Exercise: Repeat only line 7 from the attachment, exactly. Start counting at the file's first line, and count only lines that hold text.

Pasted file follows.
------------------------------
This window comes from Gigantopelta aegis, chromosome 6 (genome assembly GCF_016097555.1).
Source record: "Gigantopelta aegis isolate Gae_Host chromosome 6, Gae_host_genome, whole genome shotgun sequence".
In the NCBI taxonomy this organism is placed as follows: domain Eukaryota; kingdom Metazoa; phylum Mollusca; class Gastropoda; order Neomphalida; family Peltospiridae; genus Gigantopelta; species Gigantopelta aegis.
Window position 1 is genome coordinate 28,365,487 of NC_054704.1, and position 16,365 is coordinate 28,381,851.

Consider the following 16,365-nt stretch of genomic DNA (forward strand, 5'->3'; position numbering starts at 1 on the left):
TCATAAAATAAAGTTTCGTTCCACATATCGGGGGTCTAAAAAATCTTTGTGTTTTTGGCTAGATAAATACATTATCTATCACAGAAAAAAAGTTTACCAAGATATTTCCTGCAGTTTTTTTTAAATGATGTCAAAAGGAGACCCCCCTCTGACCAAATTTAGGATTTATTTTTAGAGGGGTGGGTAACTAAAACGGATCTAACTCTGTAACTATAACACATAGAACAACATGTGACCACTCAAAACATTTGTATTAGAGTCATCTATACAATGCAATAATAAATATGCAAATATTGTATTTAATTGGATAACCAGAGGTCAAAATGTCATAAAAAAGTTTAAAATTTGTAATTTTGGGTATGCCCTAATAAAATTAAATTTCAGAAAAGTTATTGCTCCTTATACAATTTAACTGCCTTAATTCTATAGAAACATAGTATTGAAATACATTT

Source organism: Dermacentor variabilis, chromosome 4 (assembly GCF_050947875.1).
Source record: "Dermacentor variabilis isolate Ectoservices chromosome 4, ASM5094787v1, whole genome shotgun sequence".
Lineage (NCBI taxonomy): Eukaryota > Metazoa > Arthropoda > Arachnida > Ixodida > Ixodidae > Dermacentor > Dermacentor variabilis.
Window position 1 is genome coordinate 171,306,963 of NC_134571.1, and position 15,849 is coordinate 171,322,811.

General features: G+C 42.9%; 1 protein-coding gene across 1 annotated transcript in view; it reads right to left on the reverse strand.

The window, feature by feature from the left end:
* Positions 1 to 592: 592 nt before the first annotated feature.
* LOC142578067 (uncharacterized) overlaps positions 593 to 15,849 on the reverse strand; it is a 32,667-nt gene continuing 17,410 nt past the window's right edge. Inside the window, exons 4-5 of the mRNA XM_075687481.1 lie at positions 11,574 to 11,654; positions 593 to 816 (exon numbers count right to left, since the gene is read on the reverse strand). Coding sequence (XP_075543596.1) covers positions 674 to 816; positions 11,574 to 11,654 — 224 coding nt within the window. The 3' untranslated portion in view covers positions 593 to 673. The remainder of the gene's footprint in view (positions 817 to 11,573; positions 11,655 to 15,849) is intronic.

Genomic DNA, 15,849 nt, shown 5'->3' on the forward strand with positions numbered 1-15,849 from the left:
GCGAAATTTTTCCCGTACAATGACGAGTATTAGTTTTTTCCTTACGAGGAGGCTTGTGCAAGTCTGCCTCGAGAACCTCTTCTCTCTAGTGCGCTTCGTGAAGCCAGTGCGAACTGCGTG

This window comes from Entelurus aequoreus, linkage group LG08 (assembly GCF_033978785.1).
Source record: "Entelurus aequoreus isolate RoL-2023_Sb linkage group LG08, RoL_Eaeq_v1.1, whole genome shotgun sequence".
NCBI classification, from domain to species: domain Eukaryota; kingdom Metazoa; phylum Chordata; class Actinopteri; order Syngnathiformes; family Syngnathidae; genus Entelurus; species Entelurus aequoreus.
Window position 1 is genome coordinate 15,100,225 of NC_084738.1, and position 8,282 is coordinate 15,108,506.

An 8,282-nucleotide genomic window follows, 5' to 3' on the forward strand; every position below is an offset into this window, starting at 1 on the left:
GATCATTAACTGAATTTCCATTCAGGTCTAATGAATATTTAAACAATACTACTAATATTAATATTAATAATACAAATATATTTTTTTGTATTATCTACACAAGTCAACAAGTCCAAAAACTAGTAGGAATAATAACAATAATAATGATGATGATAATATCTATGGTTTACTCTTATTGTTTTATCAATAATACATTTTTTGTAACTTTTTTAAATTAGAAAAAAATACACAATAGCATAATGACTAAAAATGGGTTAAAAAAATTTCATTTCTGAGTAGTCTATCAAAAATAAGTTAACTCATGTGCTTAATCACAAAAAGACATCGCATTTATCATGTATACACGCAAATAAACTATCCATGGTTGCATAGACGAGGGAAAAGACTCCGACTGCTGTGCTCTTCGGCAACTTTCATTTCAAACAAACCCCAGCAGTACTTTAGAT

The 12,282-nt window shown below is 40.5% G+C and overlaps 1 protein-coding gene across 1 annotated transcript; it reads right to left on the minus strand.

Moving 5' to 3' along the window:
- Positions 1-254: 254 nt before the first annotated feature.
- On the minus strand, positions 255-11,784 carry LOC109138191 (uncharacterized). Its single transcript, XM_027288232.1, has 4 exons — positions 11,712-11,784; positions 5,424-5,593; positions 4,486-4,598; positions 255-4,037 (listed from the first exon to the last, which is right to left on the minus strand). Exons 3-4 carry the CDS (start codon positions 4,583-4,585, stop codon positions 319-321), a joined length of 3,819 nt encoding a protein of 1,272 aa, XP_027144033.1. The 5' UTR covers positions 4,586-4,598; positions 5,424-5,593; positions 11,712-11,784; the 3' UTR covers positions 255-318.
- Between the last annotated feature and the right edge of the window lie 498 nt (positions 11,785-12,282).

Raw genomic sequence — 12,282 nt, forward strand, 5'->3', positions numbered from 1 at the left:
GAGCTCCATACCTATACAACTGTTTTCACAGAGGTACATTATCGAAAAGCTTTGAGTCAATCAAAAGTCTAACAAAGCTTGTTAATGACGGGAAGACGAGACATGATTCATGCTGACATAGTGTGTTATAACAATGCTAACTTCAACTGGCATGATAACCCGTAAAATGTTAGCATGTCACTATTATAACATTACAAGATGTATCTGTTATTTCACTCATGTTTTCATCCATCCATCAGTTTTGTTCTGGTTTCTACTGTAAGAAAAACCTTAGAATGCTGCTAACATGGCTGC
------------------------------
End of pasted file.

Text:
Source organism: Dermacentor variabilis, chromosome 4 (assembly GCF_050947875.1).